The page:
Arugula Demystified

I am sick of people using food to exacerbate perceived divisions. Just yesterday a state representative invoked “arugula” to conjure feelings of “us” and “them.” How is it that a salad green has come to represent elites, or in this case ignorant, elitist city-folk? Remember Obama’s so-called “arugula moment” in mid-2007? Ridiculous. It grows in the wild and is easy to cultivate, for goodness sake! What’s the big deal? It’s been hijacked as a political tool (remember “freedom fries”?). Could it be that Californians have actually gotten more informed about food and agriculture and that’s why they voted for Proposition 2? What do you think?

Arugula Demystified:

“Also known as rocket or roquette, depending on the language you are speaking, arugula is a tall-growing, hearty green that will reseed itself throughout the garden without regard for any taming border lines the gardener has established.”
Gardeners’ Community Cookbook

“Whether you call it roquette (French), arugula (Italian), or rocket (English), it’s a salad green with a spicy tang somewhere between that of cress and horseradish. If you want to try it, you’ll have to grow your own.
Fortunately, no spring or autumn crop could be easier to grow. In a sunny garden spot, either sow seeds thinly in a row, or scatter them in a patch.”
-Sunset Illustrated Guide to Vegetable Gardening


Photo by JasonUnbound

6 thoughts on “Arugula Demystified

  1. Personally I don’t like things like Proposition 2 because the unintended consequences of government regulations have tentacles that usually end up hurting those that the well intentioned rules were meant to protect, while the big corporate giants deftly maneuver within the new guidelines.

    You think a few new rules are going to effect a Tyson? They’ll just spend the necessary billions to adapt. What about the artisan veal farmer? Or the small foie gras farm? What if new rules like these effect the quality of their product, and thus their sales? I guess we can take solace that they can at least sell out to Cargill and move to the suburbs.

  2. Vines & Cattle – As far as I understand it, Proposition 2 is meant to protect animals, not producers. Likewise, the goal of the bill was not to put Tyson out of business. If there are small producers who, like Tyson, aren’t giving their animals enough room to turn around in their own feces, then I hope you are correct in your fear that they will be affected by the bill. Even small family farms don’t have a right to abuse animals so that those of us in the suburbs can have a piece of specialty meat.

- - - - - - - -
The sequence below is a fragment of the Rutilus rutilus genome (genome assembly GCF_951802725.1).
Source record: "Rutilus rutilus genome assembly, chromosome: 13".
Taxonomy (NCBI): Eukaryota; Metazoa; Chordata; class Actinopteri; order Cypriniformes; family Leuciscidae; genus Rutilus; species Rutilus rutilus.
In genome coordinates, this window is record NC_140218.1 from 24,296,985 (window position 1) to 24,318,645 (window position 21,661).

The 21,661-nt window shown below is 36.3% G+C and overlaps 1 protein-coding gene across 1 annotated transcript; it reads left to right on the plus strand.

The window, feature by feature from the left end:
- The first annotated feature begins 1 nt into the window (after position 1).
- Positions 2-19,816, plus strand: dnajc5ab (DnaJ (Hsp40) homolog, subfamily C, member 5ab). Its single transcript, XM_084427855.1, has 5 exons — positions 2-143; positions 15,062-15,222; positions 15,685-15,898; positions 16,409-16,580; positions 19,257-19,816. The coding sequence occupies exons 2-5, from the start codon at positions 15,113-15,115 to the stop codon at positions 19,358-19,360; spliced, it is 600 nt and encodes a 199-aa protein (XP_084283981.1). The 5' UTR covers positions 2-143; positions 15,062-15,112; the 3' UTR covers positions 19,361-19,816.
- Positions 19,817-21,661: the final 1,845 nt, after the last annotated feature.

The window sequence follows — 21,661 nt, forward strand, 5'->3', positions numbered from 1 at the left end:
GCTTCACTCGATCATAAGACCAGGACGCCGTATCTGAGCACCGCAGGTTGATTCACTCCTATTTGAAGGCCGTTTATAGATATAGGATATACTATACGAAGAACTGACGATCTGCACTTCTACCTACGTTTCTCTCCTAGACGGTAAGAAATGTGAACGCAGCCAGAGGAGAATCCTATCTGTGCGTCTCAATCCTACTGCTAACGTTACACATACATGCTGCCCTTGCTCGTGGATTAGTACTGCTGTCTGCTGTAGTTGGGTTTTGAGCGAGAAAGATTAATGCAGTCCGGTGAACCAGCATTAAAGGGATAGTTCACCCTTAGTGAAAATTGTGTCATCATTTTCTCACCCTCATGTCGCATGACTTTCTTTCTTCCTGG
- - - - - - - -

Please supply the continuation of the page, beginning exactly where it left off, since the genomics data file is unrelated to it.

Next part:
Tricia – I don’t think I like arugula. Can you saute it like spinach or chard? I might like it that way.

  3. I was completely mystified about the whole Arugula-flap last year. What the heck? We are elitist because we eat something that grows in the ground and has been eaten for hundreds of years?? I don’t get it. (And never mind the stink wafting from the big-business-big-money (elitist??) side of the aisle…)

    About the time the Obama thing happened my dad wanted to get into a political discussion and made a disparaging remark about arugula. I reminded him that I grew loads of arugula and then the next time I visited him we had a lovely arugula salad. He had to admit that he liked it…

    Also – I think you can saute arugula. It should hold up.

  4. I hope you are correct in your fear that they will be affected by the bill. Even small family farms don’t have a right to abuse animals so that those of us in the suburbs can have a piece of specialty meat.

    You can do far more by choosing what foods you buy according to how it’s raised rather than forcing mandates on people. That smells of a certain totalitarianism, but hey if you know better for people I guess it’s your right to enforce your views on them.

    Oh and define abuse.

  5. I couldn’t agree more that people should vote with their money, so to speak, and I do. But I also think that a government that doesn’t look out for those who can’t look out for themselves isn’t one worth having. And this issue goes beyond animals. Consumers have a right to know how their food is being produced, and there are good reasons to believe that CAFOs lead to the production of potentially hazardous and inferior products over the long term. Bills like this one also serve to educate, bringing issues to the forefront so that citizens can make informed decisions and purchases.

    I can’t define cruelty, but that video didn’t make me more comfortable with foie gras. The process didn’t strike me as “artisan.”

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